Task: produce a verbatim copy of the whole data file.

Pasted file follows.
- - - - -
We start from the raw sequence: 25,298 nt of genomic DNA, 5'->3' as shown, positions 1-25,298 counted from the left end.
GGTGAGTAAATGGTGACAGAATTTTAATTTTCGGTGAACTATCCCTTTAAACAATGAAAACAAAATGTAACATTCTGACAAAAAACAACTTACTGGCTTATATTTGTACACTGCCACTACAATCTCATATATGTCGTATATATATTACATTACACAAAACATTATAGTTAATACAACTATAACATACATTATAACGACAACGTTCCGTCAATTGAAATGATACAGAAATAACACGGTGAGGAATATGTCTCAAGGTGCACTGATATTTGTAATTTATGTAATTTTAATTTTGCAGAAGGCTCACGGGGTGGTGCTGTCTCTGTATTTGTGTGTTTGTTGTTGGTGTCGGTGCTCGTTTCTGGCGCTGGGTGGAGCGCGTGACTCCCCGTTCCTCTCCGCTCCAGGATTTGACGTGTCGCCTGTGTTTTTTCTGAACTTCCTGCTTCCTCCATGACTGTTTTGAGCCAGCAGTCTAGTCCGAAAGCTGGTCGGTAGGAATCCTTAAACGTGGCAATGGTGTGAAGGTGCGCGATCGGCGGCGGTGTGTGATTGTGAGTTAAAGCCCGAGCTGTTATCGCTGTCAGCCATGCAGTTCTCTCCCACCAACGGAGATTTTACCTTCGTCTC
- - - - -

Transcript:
We start from the raw sequence: 25,298 nt of genomic DNA, 5'->3' as shown, positions 1-25,298 counted from the left end.
GGTGAGTAAATGGTGACAGAATTTTAATTTTCGGTGAACTATCCCTTTAAACAATGAAAACAAAATGTAACATTCTGACAAAAAACAACTTACTGGCTTATATTTGTACACTGCCACTACAATCTCATATATGTCGTATATATATTACATTACACAAAACATTATAGTTAATACAACTATAACATACATTATAACGACAACGTTCCGTCAATTGAAATGATACAGAAATAACACGGTGAGGAATATGTCTCAAGGTGCACTGATATTTGTAATTTATGTAATTTTAATTTTGCAGAAGGCTCACGGGGTGGTGCTGTCTCTGTATTTGTGTGTTTGTTGTTGGTGTCGGTGCTCGTTTCTGGCGCTGGGTGGAGCGCGTGACTCCCCGTTCCTCTCCGCTCCAGGATTTGACGTGTCGCCTGTGTTTTTTCTGAACTTCCTGCTTCCTCCATGACTGTTTTGAGCCAGCAGTCTAGTCCGAAAGCTGGTCGGTAGGAATCCTTAAACGTGGCAATGGTGTGAAGGTGCGCGATCGGCGGCGGTGTGTGATTGTGAGTTAAAGCCCGAGCTGTTATCGCTGTCAGCCATGCAGTTCTCTCCCACCAACGGAGATTTTACCTTCGTCTC